Version 1.7 of httpvnc features a new command line interface. I call this interface with its own set of session ids the onetime interface, because any id is good only for one action. In this post I will show how to use it.
It is very important to note that the cli of httpvnc is NOT intended for use by desktop users directly. Anyone who has access to this interface will be able to control all desktop sessions for every user in their entirety. I am aware that it might be handy to have a cli for desktop users ready and available, and it wouldn't even be rocket science to build one of these now that the basic functionality is available already. However, this will have to wait for a release in the future.
So who has access to the httpvnc cli? Anyone who is in the group httpvncd. For example, you might build your own session management system using Tomcat (Java) running under some user 'tomcat'. In order for your system to be able to use the command line interface, put 'tomcat' in the group 'httpvncd'.
You can start a session on the shell by using this syntax:
httpvnc create user name type geometry persistent
where the parameters mean:
- user is the name of a user. The user must be in the group httpvnc, otherwise nothing will happen. The desktop created will be running under this user id.
- name is a freely selectable name. Before creating a new session, httpvnc will search for a session that already belongs to this user and has the specified name. If such a session is found, no new session is created, but the existing one is returned.
- type is the type of the desktop. The type may be 'fvwm' for a "standard" fvwm desktop. You may also specify a type of the form 'fvwm:configname', httpvnc will then search for a config file configname in /usr/share/fvwm and ~/.fvwm
- geometry is a geometry string of the form widthxheight (in pixels), e.g. 1024x768. This will be the height of the desktop (if a new one is created).
- persistent is 0 for non-persistent (i.e. the desktop will automatically close on user disconnect) or 1 for persistent (desktop will survive user disconnect and may later be reconnected).
tomcat@ts $ httpvnc create hoefer 'My first desktop' fvwm 1024x768 1 d5403dab-2c93-4e7e-954d-b7679d600178 tomcat@ts $ httpvnc create hoefer 'My first desktop' fvwm 1600x1200 0 d5403dab-2c93-4e7e-954d-b7679d600178 (User connects to desktop using URL 'https://ts:8080/onetime?sid=d5403dab-2c93-4e7e-954d-b7679d600178') tomcat@ts $ httpvnc create hoefer 'My first desktop' fvwm 800x600 0 bf7bcd5e-6ade-4c68-ac56-b6a1c5c3b3f9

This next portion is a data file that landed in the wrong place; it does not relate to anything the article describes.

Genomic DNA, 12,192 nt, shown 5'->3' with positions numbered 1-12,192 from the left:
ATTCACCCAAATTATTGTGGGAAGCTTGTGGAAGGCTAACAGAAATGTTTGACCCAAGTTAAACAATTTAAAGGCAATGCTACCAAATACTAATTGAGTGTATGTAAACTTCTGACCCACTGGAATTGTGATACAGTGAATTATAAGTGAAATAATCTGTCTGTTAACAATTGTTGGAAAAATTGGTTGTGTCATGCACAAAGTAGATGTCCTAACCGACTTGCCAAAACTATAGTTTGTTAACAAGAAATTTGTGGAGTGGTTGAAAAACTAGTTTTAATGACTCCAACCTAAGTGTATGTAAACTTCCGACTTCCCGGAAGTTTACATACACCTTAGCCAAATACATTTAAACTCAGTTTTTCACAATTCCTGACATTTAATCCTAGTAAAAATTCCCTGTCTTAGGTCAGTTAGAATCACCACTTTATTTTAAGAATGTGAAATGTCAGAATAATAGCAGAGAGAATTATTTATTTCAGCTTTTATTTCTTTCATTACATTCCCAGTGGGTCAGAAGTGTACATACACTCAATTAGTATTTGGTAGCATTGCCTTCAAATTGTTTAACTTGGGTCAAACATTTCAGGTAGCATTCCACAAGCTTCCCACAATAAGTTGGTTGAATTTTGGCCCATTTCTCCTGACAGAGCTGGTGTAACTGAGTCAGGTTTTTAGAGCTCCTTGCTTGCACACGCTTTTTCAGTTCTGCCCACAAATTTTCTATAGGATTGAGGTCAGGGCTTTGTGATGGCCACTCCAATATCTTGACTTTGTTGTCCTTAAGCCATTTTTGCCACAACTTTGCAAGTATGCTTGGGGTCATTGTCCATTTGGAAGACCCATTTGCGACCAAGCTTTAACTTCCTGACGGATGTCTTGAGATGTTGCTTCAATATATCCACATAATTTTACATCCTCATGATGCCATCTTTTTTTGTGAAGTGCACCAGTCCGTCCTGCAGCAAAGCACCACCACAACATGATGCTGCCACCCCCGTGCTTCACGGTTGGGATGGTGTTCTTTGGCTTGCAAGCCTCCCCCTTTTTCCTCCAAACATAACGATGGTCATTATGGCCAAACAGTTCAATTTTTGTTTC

Note that the first time the create command is used, a persistent fvwm desktop (using the standard fvwm configuration file) running under the user hoefer with dimensions 1024x768 and the name 'My first desktop' is created. The result is an id that may be used to connect to this desktop. The second call to create returns the same id, because there is already a desktop with name 'My first desktop' under hoefer running, and nobody has connected to the desktop as of yet. So no new desktop is created. The type, geometry and persistence settings have no meaning in this case. After someone connected to the desktop between the second and the third call to "create", the third call to "create" yields another id. This doesn't mean that a new desktop was started (in this case), but the "old" id was used up by the user connect, so a new one was created automatically that can be used once (before another one is created). So as with the second call, the third call also produces a (different) id that refers to one and the same desktop.
Connecting to sessions
Once you have an id, you may connect to the desktop session referred to by this id once using the URL 'https://hostname:port/onetime?sid=id'. The port will usually be 8080, but may differ for your environment (you can set another port to be used on startup by setting the LISTENING_PORT environment variable, refer to the output of
tomcat@ts $ httpvnc help
for further help.
No password must be supplied, no username will be requested. Authentication is provided by the fact that you know this id. After connecting once to this id, it will become invalid and you must create new ids for further connections.
Sessions may be listed using the 'list' command with this syntax:
httpvnc list username
tomcat@ts $ httpvnc list hoefer bf7bcd5e-6ade-4c68-ac56-b6a1c5c3b3f9:1409668213:My first desktop
The list command produces a list of sessions, one session per line. Each session is an array of values, separated by a colon (:). The first value is the (onetime) session id. You can use this id in order to connect to the session by means of the onetime-URL. The second value is the timestamp taken when the session was created. The third value is the name of the session; as shown before, this name can be used in order to get the session id by means of the create command (although with the 'create' command, a new session will be created should the requested session not exist, while the list command only lists available sessions).
Sessions can be destroyed using the onetime id and (for safety reasons) the username the session belongs to (
httpvnc destroy username id):
tomcat@ts $ httpvnc destroy hoefer bf7bcd5e-6ade-4c68-ac56-b6a1c5c3b3f9